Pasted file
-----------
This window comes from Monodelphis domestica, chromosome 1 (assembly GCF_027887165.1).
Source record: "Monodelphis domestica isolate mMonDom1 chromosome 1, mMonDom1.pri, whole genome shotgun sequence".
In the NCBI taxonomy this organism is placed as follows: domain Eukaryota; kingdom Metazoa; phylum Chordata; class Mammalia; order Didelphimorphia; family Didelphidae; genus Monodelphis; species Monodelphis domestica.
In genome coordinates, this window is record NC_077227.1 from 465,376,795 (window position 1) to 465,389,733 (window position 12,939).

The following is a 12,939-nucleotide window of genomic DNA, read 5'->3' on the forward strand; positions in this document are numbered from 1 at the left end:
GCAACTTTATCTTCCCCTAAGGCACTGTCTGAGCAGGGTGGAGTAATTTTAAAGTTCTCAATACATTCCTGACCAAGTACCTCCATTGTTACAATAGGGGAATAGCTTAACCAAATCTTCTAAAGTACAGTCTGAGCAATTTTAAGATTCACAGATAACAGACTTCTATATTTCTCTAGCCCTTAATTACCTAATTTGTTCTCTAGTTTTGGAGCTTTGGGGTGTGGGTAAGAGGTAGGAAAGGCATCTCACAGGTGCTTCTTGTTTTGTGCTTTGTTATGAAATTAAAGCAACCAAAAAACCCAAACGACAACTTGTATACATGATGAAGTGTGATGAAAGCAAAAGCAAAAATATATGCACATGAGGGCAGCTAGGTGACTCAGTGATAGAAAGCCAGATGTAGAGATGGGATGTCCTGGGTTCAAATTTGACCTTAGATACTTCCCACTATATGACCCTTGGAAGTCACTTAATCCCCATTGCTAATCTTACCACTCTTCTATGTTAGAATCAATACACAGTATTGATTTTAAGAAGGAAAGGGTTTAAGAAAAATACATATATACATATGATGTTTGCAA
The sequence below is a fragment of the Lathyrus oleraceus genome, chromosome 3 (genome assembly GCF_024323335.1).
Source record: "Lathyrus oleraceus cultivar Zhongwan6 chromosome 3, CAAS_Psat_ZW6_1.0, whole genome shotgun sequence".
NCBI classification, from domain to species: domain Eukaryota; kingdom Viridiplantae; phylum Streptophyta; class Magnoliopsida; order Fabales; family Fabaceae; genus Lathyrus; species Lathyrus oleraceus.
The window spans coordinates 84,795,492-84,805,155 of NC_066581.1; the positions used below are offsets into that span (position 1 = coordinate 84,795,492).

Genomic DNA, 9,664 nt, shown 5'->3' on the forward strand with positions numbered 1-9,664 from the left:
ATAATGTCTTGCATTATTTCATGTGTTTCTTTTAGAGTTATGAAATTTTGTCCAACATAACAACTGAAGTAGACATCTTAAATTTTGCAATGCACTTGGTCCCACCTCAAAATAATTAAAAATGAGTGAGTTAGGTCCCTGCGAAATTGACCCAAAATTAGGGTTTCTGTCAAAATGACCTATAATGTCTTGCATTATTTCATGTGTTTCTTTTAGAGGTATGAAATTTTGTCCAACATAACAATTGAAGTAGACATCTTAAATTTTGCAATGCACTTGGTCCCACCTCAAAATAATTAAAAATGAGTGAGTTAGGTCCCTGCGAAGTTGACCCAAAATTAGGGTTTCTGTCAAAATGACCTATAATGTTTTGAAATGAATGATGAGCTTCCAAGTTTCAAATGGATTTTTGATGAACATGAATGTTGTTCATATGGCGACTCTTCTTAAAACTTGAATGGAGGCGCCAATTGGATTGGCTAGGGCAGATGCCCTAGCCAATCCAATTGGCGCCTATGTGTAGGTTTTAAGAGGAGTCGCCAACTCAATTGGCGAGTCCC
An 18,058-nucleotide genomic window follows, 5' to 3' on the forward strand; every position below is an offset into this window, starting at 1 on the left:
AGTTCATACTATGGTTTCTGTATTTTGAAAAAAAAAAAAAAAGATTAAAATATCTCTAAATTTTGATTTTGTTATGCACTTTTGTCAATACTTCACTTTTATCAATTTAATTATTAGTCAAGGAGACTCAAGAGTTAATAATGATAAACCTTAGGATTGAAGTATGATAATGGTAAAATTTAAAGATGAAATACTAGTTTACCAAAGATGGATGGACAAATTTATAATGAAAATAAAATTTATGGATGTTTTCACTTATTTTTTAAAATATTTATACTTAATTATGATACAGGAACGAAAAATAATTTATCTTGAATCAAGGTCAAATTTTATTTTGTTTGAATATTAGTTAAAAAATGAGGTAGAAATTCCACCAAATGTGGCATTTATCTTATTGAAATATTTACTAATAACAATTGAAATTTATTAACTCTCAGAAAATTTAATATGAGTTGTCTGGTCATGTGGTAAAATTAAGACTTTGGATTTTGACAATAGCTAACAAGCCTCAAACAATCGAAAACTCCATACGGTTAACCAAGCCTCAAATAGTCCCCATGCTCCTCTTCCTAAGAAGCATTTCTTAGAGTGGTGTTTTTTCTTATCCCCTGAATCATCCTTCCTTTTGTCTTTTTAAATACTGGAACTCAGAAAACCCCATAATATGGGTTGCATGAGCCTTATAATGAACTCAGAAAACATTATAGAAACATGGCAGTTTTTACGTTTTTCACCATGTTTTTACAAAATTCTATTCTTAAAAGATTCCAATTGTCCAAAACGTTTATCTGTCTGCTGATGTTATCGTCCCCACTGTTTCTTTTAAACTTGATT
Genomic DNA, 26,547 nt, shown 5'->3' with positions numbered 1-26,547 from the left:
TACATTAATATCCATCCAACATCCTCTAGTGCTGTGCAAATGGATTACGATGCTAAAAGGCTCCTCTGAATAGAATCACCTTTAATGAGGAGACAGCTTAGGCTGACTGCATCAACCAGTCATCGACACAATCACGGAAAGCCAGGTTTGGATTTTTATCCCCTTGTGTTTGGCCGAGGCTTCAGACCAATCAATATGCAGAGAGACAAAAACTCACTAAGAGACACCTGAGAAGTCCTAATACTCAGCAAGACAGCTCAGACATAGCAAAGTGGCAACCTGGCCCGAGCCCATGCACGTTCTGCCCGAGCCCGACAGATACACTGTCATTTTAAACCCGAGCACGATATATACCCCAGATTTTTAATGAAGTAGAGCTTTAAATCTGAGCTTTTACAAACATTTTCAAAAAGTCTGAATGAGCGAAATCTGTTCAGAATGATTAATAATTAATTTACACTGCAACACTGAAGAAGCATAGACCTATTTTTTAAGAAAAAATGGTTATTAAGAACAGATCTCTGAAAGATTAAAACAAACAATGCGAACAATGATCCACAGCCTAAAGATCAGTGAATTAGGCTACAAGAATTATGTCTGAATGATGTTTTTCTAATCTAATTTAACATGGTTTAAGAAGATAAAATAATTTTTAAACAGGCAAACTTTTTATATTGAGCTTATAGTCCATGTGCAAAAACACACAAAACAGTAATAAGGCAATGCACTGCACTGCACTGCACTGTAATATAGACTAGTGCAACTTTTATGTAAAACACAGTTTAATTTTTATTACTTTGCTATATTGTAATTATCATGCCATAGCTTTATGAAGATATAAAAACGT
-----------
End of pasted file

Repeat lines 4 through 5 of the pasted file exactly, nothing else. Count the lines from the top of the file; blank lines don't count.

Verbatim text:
In genome coordinates, this window is record NC_077227.1 from 465,376,795 (window position 1) to 465,389,733 (window position 12,939).

The following is a 12,939-nucleotide window of genomic DNA, read 5'->3' on the forward strand; positions in this document are numbered from 1 at the left end: